Posted by Michael Posner on September 25, 2015
Over the next couple of weeks I’ll blog with more details on the key capabilities of the newly available HAPS-80 with ProtoCompiler integrated solution.
Today’s focus is on the design flow and time to first prototype operation being reduced to on average less than two weeks. Based on the FPGA-based Prototype Methodology Manual survey results this is still seen as the number #1 challenge to prototypers.
Addressing time to first prototype means addressing the three phases of prototyping, making the design FPGA friendly, bring-up and debug and finally performance optimization. The first phase, make the design FPGA friendly, is all about automation. One of the three laws of prototyping is that ASIC code is FPGA hostile, there is no way around that so the more that can be done to automate the process the more seamless the flow becomes.
This is exactly what ProtoCompiler for HAPS delivers, automation throughout the flow to hardware. Automation including gated clocks conversion, clock replication, memory translation, partitioning and pin multiplexing insertion all the way through to guided place and route. The complete flow can be scripted for repeatability. This is the key capability in reducing the time to first prototype to on average less than two weeks. At this point you have FPGA bit files ready to test on the HAPS systems
The second phase if the bring-up and debug of the platform.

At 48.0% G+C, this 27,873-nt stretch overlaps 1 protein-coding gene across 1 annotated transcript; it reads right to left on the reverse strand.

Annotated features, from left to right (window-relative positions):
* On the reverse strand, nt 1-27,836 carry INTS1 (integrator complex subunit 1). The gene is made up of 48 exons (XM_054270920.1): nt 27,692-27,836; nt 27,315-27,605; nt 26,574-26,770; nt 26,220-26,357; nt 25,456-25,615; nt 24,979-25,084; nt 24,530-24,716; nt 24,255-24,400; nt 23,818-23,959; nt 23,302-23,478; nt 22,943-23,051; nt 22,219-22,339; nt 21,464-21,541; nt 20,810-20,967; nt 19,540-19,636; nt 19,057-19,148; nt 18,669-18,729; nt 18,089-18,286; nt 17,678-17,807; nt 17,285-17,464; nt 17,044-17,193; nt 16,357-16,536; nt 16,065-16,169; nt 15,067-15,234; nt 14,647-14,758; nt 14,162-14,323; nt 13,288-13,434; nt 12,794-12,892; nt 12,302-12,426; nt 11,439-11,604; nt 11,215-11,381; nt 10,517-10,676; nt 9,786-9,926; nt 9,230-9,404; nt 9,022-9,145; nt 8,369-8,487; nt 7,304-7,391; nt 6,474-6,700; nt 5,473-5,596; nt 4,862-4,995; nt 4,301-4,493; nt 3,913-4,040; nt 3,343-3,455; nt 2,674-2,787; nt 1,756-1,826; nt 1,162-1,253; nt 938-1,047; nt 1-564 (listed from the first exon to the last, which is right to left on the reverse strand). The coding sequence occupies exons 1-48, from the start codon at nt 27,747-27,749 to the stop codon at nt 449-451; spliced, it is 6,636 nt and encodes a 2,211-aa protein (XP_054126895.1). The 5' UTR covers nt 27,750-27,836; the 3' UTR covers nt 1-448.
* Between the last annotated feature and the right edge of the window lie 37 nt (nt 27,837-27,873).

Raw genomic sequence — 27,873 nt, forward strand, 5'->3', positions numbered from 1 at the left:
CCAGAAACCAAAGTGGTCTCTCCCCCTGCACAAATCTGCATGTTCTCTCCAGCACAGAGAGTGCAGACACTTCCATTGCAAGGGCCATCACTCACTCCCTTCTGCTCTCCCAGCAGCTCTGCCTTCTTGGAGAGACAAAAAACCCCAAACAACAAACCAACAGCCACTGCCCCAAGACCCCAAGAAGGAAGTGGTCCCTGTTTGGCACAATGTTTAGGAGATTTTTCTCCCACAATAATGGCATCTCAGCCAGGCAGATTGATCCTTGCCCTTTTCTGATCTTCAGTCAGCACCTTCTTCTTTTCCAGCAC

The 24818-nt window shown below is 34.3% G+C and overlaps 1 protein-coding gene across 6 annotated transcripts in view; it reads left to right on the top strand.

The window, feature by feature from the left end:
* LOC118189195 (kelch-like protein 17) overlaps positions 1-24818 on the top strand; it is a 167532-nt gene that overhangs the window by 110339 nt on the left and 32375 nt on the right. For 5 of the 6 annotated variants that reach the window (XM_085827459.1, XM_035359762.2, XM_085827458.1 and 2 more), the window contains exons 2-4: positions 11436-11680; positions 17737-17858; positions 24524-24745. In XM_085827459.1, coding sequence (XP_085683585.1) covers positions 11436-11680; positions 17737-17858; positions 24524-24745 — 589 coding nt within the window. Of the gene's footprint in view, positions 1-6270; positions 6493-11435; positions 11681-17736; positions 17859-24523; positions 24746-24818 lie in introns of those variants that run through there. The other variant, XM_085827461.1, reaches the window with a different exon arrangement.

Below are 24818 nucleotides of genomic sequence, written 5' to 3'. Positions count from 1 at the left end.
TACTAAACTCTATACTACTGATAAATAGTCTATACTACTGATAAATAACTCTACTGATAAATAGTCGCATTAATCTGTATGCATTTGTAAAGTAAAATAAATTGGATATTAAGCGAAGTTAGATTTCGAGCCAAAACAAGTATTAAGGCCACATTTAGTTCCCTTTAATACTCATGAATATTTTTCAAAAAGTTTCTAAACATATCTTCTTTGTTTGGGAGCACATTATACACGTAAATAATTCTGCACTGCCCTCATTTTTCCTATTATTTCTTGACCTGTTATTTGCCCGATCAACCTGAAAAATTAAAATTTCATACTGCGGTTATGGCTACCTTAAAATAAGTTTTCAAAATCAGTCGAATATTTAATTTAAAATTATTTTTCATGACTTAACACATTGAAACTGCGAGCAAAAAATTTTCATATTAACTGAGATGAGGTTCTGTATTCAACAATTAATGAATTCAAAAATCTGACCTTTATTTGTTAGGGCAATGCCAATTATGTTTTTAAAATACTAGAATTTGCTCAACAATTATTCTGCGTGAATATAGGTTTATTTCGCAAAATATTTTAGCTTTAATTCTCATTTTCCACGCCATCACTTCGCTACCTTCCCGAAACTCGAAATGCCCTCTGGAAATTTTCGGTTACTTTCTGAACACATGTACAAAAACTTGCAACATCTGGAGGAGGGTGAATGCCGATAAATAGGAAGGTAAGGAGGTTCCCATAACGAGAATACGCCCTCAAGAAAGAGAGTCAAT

In a perfect world the prototype would function out of the box, which is the case some of the time, but unfortunately not all of the time. In this phase the prototype engineer wants to check the system is configured correctly and rapidly debug. HAPS-80 with ProtoCompiler enables both. The HAPS built-in system check capability ensures that interconnect and daughter boards are correctly installed, match the design description and meet the required performance. Debug can be rapidly inserted not requiring a re-compile speeding up the design bring-up debug process. We highly recommend an incremental bring-up strategy of individual blocks then subsystem and finally SoC. ProtoCompiler supports an IP to SoC flow enabling this bring up strategy as lower level blocks can be integrated into the larger context of the design with reuse of the constraints developed at the block level.
At this point the HAPS-based prototype can be handed off to the target teams for continued bring up testing and early software development. The 3rd phase, performance optimization is also typically a fast iteration but the more focus this stage is given the better the results can be.
ProtoCompiler is designed to get to a result as fast as possible with out of the box high performance. If you have a little extra time to spare this performance can be optimized. In ProtoCompiler this is simply a change of configuration from TTFP (Time to First Prototype) mode to performance optimized mode. In the optimization and tuning mode the compilation optimization is enabled, synthesis target is highest performance, different partition goals and so on. While the turn-around time from RTL to bit file is increased the typical result is the highest performance.
So as you can see, HAPS-80 with ProtoCompiler successfully addresses the time to first prototype achieving on average less than two weeks to operation. Next week, built-in debug
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Last week I spent the weekend in Shanghai. To pass some of the time I visited the Shanghai Science and Technology Museum I really enjoyed it.
What an amazing looking museum.
While I visited all exhibit halls I enjoyed the world of robots the most
This hall had some great exhibits with dancing robots, archery against a robot and much more. I really liked the little robot pictured below who put on a hip hop dance show and then more classic Chinese dancing.
There was even a robot who would solve a rubix cube. You mess it up, it solved it in typically less than 1 minute.